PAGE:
Turbulence can cause a lot of problems when you’re trying to get accurate flow rate measurements. Uniform flow won’t mean much if turbulence is throwing off the levels, but the presence of turbulence doesn’t mean you’re out of options. Learn how to control turbulence and ensure that you’re getting the accurate measurements you need.
The Cause of Turbulence
The exact cause of turbulence can vary quite a bit depending on the kind of flow you’re dealing with and the conditions surrounding it. In general, turbulence develops when some portions of the stream are spinning in random patterns rather than in conjunction with the rest of the flow stream. This expresses itself with eddies in the flow stream that appear and disappear seemingly at random.
When looking for the cause of turbulence, you’ll have to examine the flow channel. Any kind of obstruction can lead to turbulence. This includes weeds and other debris creeping in from the banks of the channel, as well as sediment deposits within the channel that change the interior dimensions. Any kind of obstruction or intrusion can potentially create turbulence, though those things that cause elevation changes tend to be the most potent.
The Cost of Turbulence
When dealing with turbulence, you’ll find that it’s far more difficult to get a decent measurement of flow rate because of the distorted levels you’re meant to be measuring. Mild turbulence is virtually unavoidable, as it’s a result of simply existing in the world outside of a closed, well-maintained system, but serious levels of turbulence make accuracy virtually impossible to achieve.
Rough water conditions can lead to serious errors of 10% to 20%, and that’s on the conservative end in many cases. The key to taking accurate measurements is being able to measure flow head, but that’s virtually impossible if there’s intense turbulence in the stream. That’s why you’ll need to eliminate this by putting turbulence conditioners upstream.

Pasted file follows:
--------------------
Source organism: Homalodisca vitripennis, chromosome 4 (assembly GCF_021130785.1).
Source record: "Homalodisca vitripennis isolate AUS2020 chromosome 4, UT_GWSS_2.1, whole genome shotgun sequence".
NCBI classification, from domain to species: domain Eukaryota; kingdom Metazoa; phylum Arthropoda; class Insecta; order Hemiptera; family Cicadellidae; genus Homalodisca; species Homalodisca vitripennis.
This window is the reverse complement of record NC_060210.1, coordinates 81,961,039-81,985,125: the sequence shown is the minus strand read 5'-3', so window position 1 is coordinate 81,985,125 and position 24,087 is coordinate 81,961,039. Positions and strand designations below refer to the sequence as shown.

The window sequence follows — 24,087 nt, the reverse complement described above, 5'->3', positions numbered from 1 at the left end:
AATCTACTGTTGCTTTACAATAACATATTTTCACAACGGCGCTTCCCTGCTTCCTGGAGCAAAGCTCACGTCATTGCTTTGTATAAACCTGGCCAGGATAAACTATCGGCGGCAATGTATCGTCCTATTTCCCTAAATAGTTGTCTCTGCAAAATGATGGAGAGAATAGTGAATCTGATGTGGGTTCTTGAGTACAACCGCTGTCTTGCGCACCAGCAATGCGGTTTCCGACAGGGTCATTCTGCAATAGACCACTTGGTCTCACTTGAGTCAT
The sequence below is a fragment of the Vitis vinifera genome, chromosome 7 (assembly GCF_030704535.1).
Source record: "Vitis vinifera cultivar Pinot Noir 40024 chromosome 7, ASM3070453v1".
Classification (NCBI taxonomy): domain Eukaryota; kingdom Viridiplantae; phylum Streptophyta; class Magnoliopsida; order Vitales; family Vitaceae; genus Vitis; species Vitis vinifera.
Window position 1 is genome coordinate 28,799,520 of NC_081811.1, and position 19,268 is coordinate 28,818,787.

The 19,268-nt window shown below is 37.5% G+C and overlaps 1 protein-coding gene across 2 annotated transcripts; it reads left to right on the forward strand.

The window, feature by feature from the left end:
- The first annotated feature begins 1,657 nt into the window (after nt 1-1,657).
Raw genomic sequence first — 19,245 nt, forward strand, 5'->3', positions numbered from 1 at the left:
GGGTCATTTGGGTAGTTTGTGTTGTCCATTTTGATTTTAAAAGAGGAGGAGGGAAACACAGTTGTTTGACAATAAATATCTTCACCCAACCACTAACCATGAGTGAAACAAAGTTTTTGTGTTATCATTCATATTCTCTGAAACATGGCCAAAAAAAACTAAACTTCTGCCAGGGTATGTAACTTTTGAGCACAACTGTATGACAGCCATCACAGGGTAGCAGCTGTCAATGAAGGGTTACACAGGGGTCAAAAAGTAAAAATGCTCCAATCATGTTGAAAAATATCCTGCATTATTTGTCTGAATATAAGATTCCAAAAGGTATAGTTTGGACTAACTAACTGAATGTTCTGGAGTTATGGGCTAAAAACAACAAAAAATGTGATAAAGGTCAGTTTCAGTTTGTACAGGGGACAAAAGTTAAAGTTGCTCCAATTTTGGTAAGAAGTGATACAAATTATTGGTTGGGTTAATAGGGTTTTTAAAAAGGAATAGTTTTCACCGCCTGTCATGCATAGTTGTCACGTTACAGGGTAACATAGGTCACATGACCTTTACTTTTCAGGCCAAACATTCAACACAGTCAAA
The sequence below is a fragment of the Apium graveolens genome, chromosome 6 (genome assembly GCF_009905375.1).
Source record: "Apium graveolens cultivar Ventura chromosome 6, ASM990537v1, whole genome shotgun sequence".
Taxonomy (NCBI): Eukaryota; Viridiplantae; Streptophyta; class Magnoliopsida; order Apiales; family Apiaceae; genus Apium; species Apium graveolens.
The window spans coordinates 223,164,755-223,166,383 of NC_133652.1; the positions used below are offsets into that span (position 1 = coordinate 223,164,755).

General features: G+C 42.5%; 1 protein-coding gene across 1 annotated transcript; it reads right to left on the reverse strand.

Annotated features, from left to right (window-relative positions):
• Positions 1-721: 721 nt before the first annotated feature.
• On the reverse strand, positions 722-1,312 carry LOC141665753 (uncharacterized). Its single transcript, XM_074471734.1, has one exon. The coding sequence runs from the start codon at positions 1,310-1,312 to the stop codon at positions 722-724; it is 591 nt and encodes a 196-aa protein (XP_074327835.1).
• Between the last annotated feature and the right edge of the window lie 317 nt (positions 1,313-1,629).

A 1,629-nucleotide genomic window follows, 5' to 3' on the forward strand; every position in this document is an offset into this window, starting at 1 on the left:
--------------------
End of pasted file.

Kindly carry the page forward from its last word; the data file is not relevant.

To reduce water turbulence in your flow channel, there are a few strategies you can implement. No matter which you choose, however, the ultimate goal is to create a uniform approaching velocity profile. Wave dampeners are a good solution to this, such as underflow wave suppressors that are applicable in both large and small channels. While they generally can’t reduce waves entirely, they can reduce them by up to 93% in many cases, provided the underflow section is about four times the depth of the flow.
Wave suppressors are fairly easy to install in a variety of different channels, making them the go-to solution for many suffering from turbulence. They don’t need to be watertight either, and installation can take quite a few forms with a variety of different materials available for construction. What matters most is that they reduce waves and that you account for the potential for a backwater effect.
Flume Control With Tracom
Now that you know how to control turbulence, it’s time to apply it to your own flow channel. Tracom has a variety of wastewater flume accessories that can help your wastewater products offer the accurate measurements you need. Contact us today to learn more.